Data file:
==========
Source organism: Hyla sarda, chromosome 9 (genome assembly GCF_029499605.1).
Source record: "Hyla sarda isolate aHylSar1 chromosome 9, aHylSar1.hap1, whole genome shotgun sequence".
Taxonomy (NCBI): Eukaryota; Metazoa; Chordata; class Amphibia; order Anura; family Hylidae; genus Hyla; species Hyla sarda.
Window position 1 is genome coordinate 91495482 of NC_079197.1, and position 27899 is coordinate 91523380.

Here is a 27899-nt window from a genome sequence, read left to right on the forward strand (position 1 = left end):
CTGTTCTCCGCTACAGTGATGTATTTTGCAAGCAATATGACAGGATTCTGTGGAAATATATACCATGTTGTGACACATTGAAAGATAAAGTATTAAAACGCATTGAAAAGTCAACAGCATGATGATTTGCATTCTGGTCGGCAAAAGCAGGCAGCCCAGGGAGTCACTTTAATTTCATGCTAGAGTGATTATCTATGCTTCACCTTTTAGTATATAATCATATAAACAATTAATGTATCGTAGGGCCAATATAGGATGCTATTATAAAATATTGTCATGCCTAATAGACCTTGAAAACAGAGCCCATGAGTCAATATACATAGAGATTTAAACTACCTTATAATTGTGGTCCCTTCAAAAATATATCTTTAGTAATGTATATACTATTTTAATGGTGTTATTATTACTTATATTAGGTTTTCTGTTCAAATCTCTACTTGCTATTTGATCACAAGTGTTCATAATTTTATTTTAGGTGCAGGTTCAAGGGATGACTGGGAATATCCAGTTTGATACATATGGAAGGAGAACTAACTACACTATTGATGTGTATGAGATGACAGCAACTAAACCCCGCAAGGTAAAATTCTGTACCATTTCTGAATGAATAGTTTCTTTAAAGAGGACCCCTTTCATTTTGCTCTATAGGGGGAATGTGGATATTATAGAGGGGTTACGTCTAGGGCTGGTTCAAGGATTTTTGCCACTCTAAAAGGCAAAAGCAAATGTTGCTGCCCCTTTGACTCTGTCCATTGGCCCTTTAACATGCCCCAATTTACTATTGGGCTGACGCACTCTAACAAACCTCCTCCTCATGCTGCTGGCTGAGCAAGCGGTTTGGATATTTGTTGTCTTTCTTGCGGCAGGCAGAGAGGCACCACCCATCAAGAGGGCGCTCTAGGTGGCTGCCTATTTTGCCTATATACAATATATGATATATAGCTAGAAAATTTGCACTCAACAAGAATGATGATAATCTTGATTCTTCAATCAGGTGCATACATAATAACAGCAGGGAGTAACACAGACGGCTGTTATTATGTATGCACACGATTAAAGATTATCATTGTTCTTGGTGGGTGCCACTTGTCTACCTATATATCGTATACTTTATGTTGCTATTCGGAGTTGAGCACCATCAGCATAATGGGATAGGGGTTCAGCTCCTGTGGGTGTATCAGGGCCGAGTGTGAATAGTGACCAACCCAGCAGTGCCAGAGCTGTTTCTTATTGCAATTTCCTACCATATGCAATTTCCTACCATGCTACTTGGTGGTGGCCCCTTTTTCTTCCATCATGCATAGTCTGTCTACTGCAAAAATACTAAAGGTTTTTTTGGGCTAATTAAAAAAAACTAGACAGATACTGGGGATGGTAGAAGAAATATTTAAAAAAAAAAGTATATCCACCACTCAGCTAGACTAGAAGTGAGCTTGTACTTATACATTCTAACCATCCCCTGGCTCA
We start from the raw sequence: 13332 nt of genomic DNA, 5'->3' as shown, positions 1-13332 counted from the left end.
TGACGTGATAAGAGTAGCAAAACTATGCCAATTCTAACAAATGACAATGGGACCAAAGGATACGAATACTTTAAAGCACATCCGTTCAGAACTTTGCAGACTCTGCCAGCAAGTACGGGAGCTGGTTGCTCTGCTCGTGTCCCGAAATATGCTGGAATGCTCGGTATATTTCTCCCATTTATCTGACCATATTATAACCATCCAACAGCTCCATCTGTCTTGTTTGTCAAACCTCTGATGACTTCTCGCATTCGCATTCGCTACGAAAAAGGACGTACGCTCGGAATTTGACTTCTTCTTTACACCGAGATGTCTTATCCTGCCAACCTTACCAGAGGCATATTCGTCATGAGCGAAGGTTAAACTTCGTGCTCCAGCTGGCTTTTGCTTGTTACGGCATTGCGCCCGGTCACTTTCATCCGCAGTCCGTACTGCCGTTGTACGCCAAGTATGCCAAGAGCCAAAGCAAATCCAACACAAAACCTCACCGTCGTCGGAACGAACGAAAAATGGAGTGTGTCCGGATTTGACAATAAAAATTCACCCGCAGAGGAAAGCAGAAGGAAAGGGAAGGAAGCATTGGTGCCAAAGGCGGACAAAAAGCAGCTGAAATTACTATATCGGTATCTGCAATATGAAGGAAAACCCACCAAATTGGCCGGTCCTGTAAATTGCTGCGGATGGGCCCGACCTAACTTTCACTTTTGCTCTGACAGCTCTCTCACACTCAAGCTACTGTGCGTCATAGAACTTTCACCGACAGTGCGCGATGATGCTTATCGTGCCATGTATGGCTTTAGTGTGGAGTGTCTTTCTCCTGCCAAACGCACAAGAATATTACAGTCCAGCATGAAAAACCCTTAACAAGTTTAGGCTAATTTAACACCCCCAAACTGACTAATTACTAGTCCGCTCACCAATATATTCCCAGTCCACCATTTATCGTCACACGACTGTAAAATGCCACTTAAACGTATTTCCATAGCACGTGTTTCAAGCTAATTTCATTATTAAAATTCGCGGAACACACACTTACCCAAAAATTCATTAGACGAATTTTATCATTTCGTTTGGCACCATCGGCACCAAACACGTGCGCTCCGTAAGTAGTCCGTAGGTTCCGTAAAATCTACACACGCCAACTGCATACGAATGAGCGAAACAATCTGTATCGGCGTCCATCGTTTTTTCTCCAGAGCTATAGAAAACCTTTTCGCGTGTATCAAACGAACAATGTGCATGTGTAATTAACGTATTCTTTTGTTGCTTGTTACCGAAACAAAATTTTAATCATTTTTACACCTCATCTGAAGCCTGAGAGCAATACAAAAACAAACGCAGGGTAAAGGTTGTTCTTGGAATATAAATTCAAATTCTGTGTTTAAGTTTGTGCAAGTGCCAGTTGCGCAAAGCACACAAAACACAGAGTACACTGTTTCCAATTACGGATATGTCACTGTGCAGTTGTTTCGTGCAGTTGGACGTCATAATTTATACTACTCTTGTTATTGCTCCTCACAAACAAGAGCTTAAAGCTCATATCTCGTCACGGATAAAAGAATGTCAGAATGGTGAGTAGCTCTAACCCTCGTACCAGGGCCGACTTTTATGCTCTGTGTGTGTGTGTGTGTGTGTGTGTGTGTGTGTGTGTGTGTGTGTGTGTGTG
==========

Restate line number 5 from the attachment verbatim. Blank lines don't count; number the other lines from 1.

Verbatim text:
Here is a 27899-nt window from a genome sequence, read left to right on the forward strand (position 1 = left end):